This operation isn’t going well. It was meant to be a ‘simple’ heart transplant. Take the old ticker out, pop in the new one. Easy. This isn’t brain surgery after all (well, not yet, at least). But what should be a routine procedure in the theatre turns into a bloodbath of Eli Roth-style proportions. We’ve smashed the poor patient’s ribcage open with a hammer and pulled their lungs right out their chest like fleshy luggage. Unfortunately, we’ve knocked the new heart on the floor, so we’ve popped in a nearby bottle of fizzy pop instead and casually flipped the rapidly perishing subject the bird with our gore-soaked fingers.

This is Surgeon Simulator CPR in a bloody, self-contained nutshell; it's a gore-soaked combination of unwieldy motion controls, sharp implements and a series of unfortunate patients too drugged to really put up much protest. There are no tutorials or helpful hints to urge you in the right direction, bar a few pointers on how to use the Joy-Con in the main menu. You’re just left with a patient ready to have their eyeballs pulled our or their brain replaced. It’s designed to be obtuse and unhelpful - that's part of the fun, after all. Are you really meant to smash someone’s skull open with a phone receiver? Of course not, but it’s certainly quicker than using a buzzsaw.

As you can probably imagine, there’s no clean or clinical way to perform these slapstick surgeries. You’re meant to cause untold chaos as you accidentally pull an eyeball out of its socket while moving in an ambulance or liquify the insides of an alien with a deadly fidget spinner. Your success is measured in whether you can ‘complete’ the operation before the patient's blood loss gets so out of control that they kick the bucket. You can pull out livers and lungs and throw them like rubbish from a handbag, just as long as you pull the old organ out and throw the new one in.

This being the latest iteration of a game from 2013, the Switch port benefits from a more well-rounded selection of missions. You can operate on brains and hearts, perform eye surgery, pull teeth and more, and when you add in environmental factors that up the difficulty factor - such as working in a moving ambulance where all your tools and jumbling about, or in zero-G where a bone saw floats in mid-air next to a scalpel - you’re getting far more bang for your buck than the first iteration of the game way back when.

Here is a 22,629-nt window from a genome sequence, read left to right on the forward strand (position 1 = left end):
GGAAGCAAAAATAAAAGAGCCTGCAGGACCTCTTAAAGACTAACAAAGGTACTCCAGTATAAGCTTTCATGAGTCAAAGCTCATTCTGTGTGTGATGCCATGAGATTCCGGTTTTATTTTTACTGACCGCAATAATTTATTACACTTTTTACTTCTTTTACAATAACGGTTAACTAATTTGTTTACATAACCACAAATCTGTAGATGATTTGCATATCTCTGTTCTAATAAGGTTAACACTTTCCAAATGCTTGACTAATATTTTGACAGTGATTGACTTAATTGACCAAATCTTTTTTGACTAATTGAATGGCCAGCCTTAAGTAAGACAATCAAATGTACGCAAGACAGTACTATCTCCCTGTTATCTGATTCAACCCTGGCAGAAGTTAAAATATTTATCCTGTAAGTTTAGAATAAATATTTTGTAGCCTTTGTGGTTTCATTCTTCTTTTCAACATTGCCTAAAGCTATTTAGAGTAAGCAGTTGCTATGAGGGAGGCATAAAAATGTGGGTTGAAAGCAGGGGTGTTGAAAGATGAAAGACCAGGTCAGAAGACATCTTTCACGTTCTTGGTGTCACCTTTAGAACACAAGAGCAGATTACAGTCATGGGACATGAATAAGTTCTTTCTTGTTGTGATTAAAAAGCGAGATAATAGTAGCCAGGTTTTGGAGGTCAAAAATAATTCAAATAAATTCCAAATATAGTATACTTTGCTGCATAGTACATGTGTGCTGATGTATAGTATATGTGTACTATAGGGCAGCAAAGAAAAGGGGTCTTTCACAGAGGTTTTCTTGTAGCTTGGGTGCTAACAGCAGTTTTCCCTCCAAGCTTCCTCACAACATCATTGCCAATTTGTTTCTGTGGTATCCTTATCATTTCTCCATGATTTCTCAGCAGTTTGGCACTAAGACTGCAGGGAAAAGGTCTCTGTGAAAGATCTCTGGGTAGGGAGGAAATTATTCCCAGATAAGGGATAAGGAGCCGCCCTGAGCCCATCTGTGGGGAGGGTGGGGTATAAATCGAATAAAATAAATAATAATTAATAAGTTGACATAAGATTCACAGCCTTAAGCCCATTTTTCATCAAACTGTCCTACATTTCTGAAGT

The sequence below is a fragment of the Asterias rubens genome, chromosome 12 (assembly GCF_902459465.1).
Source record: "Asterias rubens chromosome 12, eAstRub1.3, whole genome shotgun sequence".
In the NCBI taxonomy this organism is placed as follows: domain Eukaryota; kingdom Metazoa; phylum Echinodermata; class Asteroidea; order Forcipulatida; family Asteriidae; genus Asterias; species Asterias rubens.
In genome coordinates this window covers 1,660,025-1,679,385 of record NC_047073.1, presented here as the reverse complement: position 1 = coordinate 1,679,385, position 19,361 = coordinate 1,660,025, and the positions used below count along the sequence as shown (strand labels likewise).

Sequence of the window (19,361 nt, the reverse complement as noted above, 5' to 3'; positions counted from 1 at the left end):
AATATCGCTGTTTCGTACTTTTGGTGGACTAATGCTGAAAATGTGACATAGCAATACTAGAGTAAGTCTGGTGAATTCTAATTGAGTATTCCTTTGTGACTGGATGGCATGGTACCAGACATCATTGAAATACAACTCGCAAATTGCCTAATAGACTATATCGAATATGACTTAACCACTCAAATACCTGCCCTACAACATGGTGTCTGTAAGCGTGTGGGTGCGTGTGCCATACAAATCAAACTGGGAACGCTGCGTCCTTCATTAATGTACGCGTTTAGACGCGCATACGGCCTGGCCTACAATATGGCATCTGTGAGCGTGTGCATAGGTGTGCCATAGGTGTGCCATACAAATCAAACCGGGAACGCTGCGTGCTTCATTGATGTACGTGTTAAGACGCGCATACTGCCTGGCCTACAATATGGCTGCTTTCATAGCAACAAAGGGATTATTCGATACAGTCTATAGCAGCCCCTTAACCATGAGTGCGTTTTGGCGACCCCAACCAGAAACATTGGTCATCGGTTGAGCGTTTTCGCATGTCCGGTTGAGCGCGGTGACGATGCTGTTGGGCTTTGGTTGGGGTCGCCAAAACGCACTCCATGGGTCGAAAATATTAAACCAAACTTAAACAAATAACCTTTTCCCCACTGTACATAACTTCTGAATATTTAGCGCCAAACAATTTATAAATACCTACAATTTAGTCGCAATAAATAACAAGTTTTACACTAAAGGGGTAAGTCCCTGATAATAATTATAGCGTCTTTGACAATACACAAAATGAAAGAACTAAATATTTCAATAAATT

The real question is, how well do the game’s motion controls - used in everything from DualShock 4 controllers to VR peripherals - stack up when channelled through the Switch Joy-Con? Well, they’re quite hit and miss, much in keeping with previous iterations. Outside of the original mouse and keyboard controls the game was originally envisioned with, Surgeon Simulator should, in principle, be a perfect fit for gyro-based tomfoolery, but too often it felt like we were fighting for control of our virtual arm by contorting our real-life limbs.

You use ‘LZ’ to lower your arm, raise the Joy-Con to elevate it, press ‘L’ to grip and the D-pad buttons to control individual fingers. It’s a system, when used with a mouse and keyboard, that offered precision if you could master the unwieldiness of its physics. But much like its port on PS4, Surgeon Simulator CPR’s hilarious medical violence soon gives way to abject frustration as you try and pry away a lung concealing another body part because your arm and fingers won’t cooperate properly. You can actually play with a Pro Controller or with the Joy-Con attached in handheld mode, and while this wasn’t the proper way this game was envisioned on Switch, it’s actually the most intuitive. Now you just use the analog sticks to move the arm and hand independently, and while it’s not a perfect like-for-like alternative, it does make completing each mission that bit more feasible.

We did find the clunky gyro controls a lot more enjoyable when played in co-op. This is, after all, one of the big selling points of the Switch port and having two limbs on-screen certainly makes for chaos as you and a friend split Joy-Con and create a co-operative bloodbath. As a couch-play experience, Surgeon Simulator CPR is a far more enjoyable proposition, since struggling to complete a procedure and murdering a patient with slapstick movements is far more fun with a friend sat next to you.

Conclusion

Surgeon Simulator CPR finally brings Bossa Studios’ slapstick medical ‘sim’ to Nintendo Switch, and while its use of Joy-Con motion controls is a little rough around the edges, they do make for some brilliant local co-op shenanigans. With plenty of patients to harm (sorry, we meant 'heal'), all manner of scenarios to contend with and plenty of hidden secrets to be found both in theatres and in the interactive menu, you’re at least getting one of the better versions of this veteran title.